The emergence of Web Services technology has made adoption of the Internet as the new computing platform a reality. Web Services use industry standard protocols with universal support to provide a simplified mechanism to connect business applications and to exchange data regardless of locations, technology or platforms. Employing Web Services can lead to many business and technology benefits including delivering platform and technology independence, improving business process efficiency, simplifying the complexity of integration design, reducing the cost of integration and enjoying a wide choice of middleware vendors. In addition, Web Services can remediate the pitfalls of the current implementation of Enterprise Applications Integration (EAI) by adopting the popularly accepted open protocols to standardize processes of communication, description and discovery.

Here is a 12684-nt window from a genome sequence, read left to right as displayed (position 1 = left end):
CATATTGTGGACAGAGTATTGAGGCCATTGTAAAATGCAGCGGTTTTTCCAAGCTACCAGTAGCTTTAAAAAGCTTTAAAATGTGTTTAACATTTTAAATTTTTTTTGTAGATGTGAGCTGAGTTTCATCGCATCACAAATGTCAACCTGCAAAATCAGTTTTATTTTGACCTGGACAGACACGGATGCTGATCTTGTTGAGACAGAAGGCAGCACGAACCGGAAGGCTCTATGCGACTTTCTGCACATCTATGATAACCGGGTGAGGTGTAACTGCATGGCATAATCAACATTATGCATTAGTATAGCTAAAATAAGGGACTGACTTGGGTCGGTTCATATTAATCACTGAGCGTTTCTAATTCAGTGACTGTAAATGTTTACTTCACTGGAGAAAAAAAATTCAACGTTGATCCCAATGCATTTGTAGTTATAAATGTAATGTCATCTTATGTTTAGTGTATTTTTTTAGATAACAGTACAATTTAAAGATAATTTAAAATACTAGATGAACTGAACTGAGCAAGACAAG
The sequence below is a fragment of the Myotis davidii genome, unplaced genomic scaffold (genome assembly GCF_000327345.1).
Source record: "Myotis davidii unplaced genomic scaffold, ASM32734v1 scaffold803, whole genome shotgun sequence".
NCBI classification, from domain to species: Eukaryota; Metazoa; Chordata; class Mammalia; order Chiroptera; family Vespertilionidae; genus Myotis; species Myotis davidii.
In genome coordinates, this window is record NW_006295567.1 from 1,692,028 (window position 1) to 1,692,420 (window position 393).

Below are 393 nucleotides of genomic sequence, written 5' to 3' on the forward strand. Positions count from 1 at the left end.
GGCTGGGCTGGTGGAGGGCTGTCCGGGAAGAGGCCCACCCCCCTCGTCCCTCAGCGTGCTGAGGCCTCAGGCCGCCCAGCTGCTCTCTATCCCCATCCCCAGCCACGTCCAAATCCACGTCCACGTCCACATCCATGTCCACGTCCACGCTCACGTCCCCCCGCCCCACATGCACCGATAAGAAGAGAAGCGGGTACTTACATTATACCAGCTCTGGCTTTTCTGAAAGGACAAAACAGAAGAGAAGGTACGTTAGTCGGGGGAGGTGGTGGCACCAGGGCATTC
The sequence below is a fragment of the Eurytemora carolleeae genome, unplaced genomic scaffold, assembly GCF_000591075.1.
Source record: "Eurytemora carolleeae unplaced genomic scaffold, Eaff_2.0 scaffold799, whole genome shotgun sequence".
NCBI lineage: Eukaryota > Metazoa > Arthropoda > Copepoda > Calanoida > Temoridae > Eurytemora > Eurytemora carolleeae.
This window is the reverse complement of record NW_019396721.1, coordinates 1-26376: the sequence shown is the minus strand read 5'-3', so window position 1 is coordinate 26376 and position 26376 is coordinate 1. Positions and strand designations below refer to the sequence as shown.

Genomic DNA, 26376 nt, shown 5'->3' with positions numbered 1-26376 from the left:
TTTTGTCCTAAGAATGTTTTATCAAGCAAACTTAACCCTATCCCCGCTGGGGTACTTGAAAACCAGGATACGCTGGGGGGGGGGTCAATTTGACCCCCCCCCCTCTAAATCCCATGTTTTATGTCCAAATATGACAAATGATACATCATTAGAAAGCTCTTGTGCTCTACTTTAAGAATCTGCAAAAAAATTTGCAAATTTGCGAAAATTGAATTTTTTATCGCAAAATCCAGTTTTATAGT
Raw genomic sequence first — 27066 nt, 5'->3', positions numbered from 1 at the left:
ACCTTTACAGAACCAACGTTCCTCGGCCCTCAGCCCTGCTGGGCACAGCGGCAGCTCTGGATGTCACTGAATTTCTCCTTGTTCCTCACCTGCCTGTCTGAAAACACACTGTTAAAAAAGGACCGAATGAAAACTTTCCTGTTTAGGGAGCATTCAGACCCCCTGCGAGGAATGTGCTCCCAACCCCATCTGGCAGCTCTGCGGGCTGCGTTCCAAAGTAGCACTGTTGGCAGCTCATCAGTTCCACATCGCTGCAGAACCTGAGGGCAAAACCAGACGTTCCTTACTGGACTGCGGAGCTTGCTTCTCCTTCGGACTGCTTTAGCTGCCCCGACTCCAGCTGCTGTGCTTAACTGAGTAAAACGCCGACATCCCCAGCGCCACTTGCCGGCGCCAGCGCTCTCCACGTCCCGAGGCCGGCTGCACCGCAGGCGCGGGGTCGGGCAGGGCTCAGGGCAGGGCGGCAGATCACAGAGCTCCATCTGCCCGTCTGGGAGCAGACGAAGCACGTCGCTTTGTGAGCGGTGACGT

Our proposed integration framework based on Web Services allows IT administrators to employ an interface template to easily integrate intra- and extra-enterprise applications and services without additional coding development effort, and then authorize the developed interface to field or customer users to execute effortlessly their desired requests. Furthermore, the developed framework reduces the impact of change, and response to changes can be automated. The design flexibility of the proposed integration framework leads to broad applicability not restricted to a single information management model; it can help revise or improve business models.

Web Services technology will continue to evolve. We expect that the inclusion of the related growing technologies such as WSEL and BPEL4WS (jointly developed by BEA, IBM and Microsoft) will be easily incorporated into our proposed integration framework.


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3. Eriksson, H.-E., M. Penker, B. Lyons, and D. Fado, UML 2 Toolkit, Indianapolis, Indiana: OMG Press, Wiley Publishing, Inc., 2004.

4. Linthicum, D.S. Enterprise Application Integration, Boston, Massachusetts: Addison Wesley, 1999.

5. Ovum Evaluates: What is Enterprise Application Integration? 2001. Accessed online on (date: June 14, 2003)

6. Pender, L. "Damned if You Do ... --Will integration tools patch the holes left by an unsatisfactory ERP implementation?" CIO Magazine, September 15, 2000. Accessed online on (date: May 15, 2005)